<VV> Fuel Leak
roboman91324 at aol.com
roboman91324 at aol.com
Thu Sep 27 21:43:26 EDT 2018
Following your format:
1) Though related in some applications, the term coriolis effect would be more appropriate than precession in this context. While gyroscopic effects do occur with wheels and their component parts, the forces are minor. Yes, wheels are significant gyroscopes especially at higher speeds and larger wheels. However, the effects are minuscule on lug nuts which are the components of interest here.
Yes, the method of centering wheels has evolved. This is due to the constant drive to reduce manufacturing costs and the ability to maintain accuracy of parts in process. Error build-up isn't the problem it once was. However, I don't think the conical vs spigot system should have a bearing on things. I am willing to admit that I don't have deep knowledge of this as it pertains here.
2) Again, I believe we agree more than you think. Yes, the materials in stress operate much like a spring. As you compress or stretch them, they store energy which results in opposing forces. I think we are saying the same thing in different words. You are also correct that there is a friction component between the nut and the wheel. I ignored that because the discussion started with greasing threads. I do not know which gives more friction but both the threads and "shoulder" contact contribute significantly. Neither should be ignored.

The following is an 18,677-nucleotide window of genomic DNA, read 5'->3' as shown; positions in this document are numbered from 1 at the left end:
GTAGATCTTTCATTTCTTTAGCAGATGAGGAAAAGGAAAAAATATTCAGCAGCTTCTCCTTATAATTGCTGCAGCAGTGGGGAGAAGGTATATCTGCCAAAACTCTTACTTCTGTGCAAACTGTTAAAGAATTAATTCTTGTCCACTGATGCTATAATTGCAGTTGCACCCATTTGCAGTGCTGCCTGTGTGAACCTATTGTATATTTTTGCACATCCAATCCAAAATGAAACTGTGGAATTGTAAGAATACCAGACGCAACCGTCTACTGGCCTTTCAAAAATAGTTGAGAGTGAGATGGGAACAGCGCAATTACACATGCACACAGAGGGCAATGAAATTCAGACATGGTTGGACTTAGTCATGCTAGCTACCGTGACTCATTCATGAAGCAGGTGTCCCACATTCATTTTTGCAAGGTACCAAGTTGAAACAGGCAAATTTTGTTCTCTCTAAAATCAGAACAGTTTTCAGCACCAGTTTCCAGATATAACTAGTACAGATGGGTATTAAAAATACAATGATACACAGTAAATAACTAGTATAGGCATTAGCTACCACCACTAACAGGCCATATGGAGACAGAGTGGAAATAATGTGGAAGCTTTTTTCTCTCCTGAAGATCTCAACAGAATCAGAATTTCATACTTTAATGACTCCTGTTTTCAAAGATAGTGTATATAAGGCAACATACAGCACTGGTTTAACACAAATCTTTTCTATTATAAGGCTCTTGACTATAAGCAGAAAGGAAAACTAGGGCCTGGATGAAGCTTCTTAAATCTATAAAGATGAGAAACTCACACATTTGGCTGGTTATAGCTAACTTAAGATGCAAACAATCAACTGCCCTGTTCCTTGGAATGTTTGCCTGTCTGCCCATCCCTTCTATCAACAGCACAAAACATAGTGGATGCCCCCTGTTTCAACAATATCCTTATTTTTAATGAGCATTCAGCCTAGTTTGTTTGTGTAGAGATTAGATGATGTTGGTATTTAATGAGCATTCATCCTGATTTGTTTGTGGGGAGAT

3) I said that you are using excessive force on the studs because you are stretching them further than their design anticipated. As I said, the studs and lugs on this type of application are designed to withstand forces beyond the designers intentions. It occurs in both locations. If you have effectively eliminated the friction from the threads, you must compensate with additional shoulder friction. What seems to be a flaw in your logic is that the corrosion, heat cycling, etc. only occurs on threaded contact. Of course, much depends on materials and application. If you have steel nuts/washers or spigots on aluminum alloy wheels, there is more of an issue.
4) Obviously, if the manufacturer has designed his process around oiling threads, that is the process that should be followed. I am unaware of this as a recommendation on any of the cars I have worked on. I guess that must be just another difference between the Brits and the US. If this process is common practice over there, why haven't they adopted your solution to the "wheel loss syndrome" you described?
In a message dated 9/27/2018 3:55:32 PM Pacific Standard Time, Hugo at aruncoaches.co.uk writes:
A couple of brief responses;
1) You say; “Precession may not be the correct term for this but it is good enough for now.”